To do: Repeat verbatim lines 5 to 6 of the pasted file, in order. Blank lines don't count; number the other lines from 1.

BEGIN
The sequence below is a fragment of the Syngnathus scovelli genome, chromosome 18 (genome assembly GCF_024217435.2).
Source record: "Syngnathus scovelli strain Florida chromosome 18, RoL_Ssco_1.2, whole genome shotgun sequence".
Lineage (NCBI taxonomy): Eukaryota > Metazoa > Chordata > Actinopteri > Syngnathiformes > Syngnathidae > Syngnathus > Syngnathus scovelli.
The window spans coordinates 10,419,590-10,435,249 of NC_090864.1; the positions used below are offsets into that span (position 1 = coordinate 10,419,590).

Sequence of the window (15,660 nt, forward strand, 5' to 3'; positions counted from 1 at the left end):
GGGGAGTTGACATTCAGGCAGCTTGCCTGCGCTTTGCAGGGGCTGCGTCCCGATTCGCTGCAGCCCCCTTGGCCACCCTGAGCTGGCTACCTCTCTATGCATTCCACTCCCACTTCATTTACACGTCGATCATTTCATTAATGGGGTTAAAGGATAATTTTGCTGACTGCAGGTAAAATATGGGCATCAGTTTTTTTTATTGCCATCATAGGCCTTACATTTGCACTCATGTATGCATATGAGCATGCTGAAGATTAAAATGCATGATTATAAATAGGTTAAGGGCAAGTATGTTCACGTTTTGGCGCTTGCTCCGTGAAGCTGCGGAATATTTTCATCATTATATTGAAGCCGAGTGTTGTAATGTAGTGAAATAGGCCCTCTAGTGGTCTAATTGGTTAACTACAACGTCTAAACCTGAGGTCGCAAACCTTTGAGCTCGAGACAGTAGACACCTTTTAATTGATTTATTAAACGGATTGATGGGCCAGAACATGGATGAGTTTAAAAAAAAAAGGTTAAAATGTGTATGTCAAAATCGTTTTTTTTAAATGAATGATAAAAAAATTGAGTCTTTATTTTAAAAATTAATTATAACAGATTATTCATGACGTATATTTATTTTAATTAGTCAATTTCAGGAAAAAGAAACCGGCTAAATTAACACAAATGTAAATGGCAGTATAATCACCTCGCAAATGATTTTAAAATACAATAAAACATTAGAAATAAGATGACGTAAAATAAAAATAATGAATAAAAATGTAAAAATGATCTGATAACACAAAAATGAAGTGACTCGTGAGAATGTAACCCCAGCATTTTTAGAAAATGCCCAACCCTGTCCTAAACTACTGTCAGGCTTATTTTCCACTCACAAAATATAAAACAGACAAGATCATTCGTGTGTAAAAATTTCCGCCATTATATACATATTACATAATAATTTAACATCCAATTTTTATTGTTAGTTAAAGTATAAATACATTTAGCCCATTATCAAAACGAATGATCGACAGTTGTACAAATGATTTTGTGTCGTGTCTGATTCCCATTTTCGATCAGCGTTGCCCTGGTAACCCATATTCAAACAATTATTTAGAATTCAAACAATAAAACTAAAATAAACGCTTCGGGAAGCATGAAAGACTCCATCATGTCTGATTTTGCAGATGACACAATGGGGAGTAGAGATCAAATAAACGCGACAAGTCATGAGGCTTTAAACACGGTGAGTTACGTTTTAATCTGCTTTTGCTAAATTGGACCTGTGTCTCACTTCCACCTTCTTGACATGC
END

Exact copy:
Sequence of the window (15,660 nt, forward strand, 5' to 3'; positions counted from 1 at the left end):
GGGGAGTTGACATTCAGGCAGCTTGCCTGCGCTTTGCAGGGGCTGCGTCCCGATTCGCTGCAGCCCCCTTGGCCACCCTGAGCTGGCTACCTCTCTATGCATTCCACTCCCACTTCATTTACACGTCGATCATTTCATTAATGGGGTTAAAGGATAATTTTGCTGACTGCAGGTAAAATATGGGCATCAGTTTTTTTTATTGCCATCATAGGCCTTACATTTGCACTCATGTATGCATATGAGCATGCTGAAGATTAAAATGCATGATTATAAATAGGTTAAGGGCAAGTATGTTCACGTTTTGGCGCTTGCTCCGTGAAGCTGCGGAATATTTTCATCATTATATTGAAGCCGAGTGTTGTAATGTAGTGAAATAGGCCCTCTAGTGGTCTAATTGGTTAACTACAACGTCTAAACCTGAGGTCGCAAACCTTTGAGCTCGAGACAGTAGACACCTTTTAATTGATTTATTAAACGGATTGATGGGCCAGAACATGGATGAGTTTAAAAAAAAAAGGTTAAAATGTGTATGTCAAAATCGTTTTTTTTAAATGAATGATAAAAAAATTGAGTCTTTATTTTAAAAATTAATTATAACAGATTATTCATGACGTATATTTATTTTAATTAGTCAATTTCAGGAAAAAGAAACCGGCTAAATTAACACAAATGTAAATGGCAGTATAATCACCTCGCAAATGATTTTAAAATACAATAAAACATTAGAAATAAGATGACGTAAAATAAAAATAATGAATAAAAATGTAAAAATGATCTGATAACACAAAAATGAAGTGACTCGTGAGAATGTAACCCCAGCATTTTTAGAAAATGCCCAACCCTGTCCTAAACTACTGTCAGGCTTATTTTCCACTCACAAAATATAAAACAGACAAGATCATTCGTGTGTAAAAATTTCCGCCATTATATACATATTACATAATAATTTAACATCCAATTTTTATTGTTAGTTAAAGTATAAATACATTTAGCCCATTATCAAAACGAATGATCGACAGTTGTACAAATGATTTTGTGTCGTGTCTGATTCCCATTTTCGATCAGCGTTGCCCTGGTAACCCATATTCAAACAATTATTTAGAATTCAAACAATAAAACTAAAATAAACGCTTCGGGAAGCATGAAAGACTCCATCATGTCTGATTTTGCAGATGACACAATGGGGAGTAGAGATCAAATAAACGCGACAAGTCATGAGGCTTTAAACACGGTGAGTTACGTTTTAATCTGCTTTTGCTAAATTGGACCTGTGTCTCACTTCCACCTTCTTGACATGC